The penalty rate dilemmas

Poor Malcolm Turnbull. All the issues he faces seem so complex. And everyone wants yes/no answers.

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Take the Penalty Rates issue for instance.

I’m reminded of the story of the Judgement of Solomon and the two women who both laid claim to the same baby. 1 Kings 3:16-28

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All Malcolm would have been able to do would have been to say that he liked babies.

The Penalty Rates issue is a fundamentally complex issue reflecting economic and social changes that reach across our society.

For most of my lifetime and certainly that of my parents and grandparents, the week was divided into two parts. The part where you worked (Monday to Friday) and the part where you didn’t  (Saturday and Sunday).

When I was a kid in New Zealand, it was pretty much unacceptable to mow your lawns on a Sunday.  You couldn’t buy petrol over the weekend and no shops were open.

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There was some work done over the weekend: on the wharves but normally only only on Saturday mornings and in wool stores work seven days a week when the wool clip was being sold.  The country desperately needed exports.

Since the 1950s, the need for weekend work and hence overtime increased and this was during the time of labour shortages and the union movement was able to extract exceptionally high concessions for people who were prepared to work during what were traditional leisure times: Saturdays and Sundays. These rates were often the time and a half and double-time rates.

There were three important economic and social changes that occurred during this time.

The first was that work on Saturdays and Sundays became increasingly common as the working week extended into the weekend with shops being open seven days a week.

The second change was that overtime rates became an essential part of the weekly take-home pay for many breadwinners. Overtime was no longer a nice little bonus every now and then, it became an essential part of the pay packet.

The third is the casualisation of the workforce. Many people, by choice or by circumstances, work less than a 40 hour week. For some, this is a very convenient way of balancing work and family responsibilities. For many of these people, being able to work when they are paid penalty rates makes it possible to balance the family budget. Changes to penalty rates has a disproportionate effect on the earning capacity of this section of the community.

All this was complicated by a massive increase in competition in the retail market.

Massive competitive changes in the commodities market market have led to increasing downward pressure on prices and on the ability of retailers to pay penalty rates during times when they are unable to increase the price of the goods i.e. they can’t charge more for their goods over the weekend when they’re paying their staff more.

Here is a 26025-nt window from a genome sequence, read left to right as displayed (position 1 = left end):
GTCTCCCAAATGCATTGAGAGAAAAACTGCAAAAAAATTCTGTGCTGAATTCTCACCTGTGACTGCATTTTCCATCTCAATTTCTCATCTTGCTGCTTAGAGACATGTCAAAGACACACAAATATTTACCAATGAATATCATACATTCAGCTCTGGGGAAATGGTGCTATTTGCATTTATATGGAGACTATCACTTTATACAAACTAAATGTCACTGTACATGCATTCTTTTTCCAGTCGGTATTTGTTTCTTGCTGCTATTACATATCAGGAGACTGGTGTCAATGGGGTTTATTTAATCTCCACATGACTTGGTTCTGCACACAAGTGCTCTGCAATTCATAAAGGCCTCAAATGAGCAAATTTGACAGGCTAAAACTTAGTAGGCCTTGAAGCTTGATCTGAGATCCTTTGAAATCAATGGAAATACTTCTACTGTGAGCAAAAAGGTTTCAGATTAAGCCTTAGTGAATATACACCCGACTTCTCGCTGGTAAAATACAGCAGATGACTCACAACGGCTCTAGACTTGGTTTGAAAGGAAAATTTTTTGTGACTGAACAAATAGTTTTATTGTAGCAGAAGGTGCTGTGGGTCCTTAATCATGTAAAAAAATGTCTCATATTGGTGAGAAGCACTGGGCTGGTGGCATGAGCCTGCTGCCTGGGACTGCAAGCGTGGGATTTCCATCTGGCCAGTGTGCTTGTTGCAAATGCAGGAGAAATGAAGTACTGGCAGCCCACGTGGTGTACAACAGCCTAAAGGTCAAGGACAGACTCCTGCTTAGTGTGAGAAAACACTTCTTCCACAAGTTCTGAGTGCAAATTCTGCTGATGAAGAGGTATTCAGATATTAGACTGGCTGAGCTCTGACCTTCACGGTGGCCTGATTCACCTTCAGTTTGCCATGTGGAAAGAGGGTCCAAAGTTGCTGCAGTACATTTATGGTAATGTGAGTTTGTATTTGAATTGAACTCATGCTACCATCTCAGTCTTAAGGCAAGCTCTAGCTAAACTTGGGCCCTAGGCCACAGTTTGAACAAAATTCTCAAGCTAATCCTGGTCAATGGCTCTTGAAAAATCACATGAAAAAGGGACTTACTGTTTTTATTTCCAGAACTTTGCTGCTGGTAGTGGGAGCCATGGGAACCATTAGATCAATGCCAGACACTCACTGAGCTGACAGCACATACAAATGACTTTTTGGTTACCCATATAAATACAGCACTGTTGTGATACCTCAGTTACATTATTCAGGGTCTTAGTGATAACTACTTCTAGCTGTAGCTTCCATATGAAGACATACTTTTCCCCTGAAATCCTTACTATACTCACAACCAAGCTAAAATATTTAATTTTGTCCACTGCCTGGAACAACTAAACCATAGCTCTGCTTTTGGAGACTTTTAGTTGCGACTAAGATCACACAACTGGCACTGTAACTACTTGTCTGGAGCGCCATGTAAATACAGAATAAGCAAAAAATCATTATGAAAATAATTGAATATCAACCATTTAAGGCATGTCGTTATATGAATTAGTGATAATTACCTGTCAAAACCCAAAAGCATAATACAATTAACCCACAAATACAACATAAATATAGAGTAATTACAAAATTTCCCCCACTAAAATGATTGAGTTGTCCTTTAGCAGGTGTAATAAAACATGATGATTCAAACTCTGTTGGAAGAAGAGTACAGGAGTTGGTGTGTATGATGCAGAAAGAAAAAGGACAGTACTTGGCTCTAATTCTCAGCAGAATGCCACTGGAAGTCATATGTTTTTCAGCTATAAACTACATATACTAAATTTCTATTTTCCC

Given that small businesses and retailers represent a significant proportion of the employers in Australia, it’s necessary to find a solution to this problem. It doesn’t look as if the one we have at the moment is going to work.

So the Fair Work decision really highlights the collision of some fairly large social forces.

The march towards a seven day working week will not be stopped so there will be a need to regularise wages across a 7-day working week.

It is necessary to recognise that wages for many working Australians include penalty rates for overtime and that these penalty rates are essential for maintaining their standard of living. In other words, the wages of Australians need to be considered as package, the base rate plus penalty rates. It’s naïve to think that cutting penalty rates won’t be seen as delivering a pay cut to a significant section of the community.

It’s a complex problem. The solution to the problem is most certainly not simply cutting the wages of working Australians. But the answer is also not maintaining wage rates that small businesses are no longer able to sustain.

One aspect of the problem that no one has talked about his role that the Universities play in the labour market. There has been no discussion of what proportion of labour market who are earning penalty wage rates are university students who are obliged to work over the weekend because that’s when they don’t have to go to lectures. Now that’s probably an oversimplification but as a general rule that probably applies.

So what if universities delivered lectures seven days a week and freed up their students to work on days other than Saturdays and Sundays. And also delivered lectures 48 weeks a year.

Which brings us to  the crux of the matter.

It is probably time get the penalty rate system to work differently.  We need to reward people who work more than a given period, say 40 hours a week and who work more than eight hours in a given day. We need to reward people who give up time with their families.

But we also need to look carefully at how much cost a business can bear and it’s probably time to stop saying we will pay somebody twice as much simply because they happen to be working on a Sunday. But we may have to pay them more for working on the other days as compensation.

It is a dilemma with particularly sharp horns.

Poor Malcolm Turnbull.

 

 

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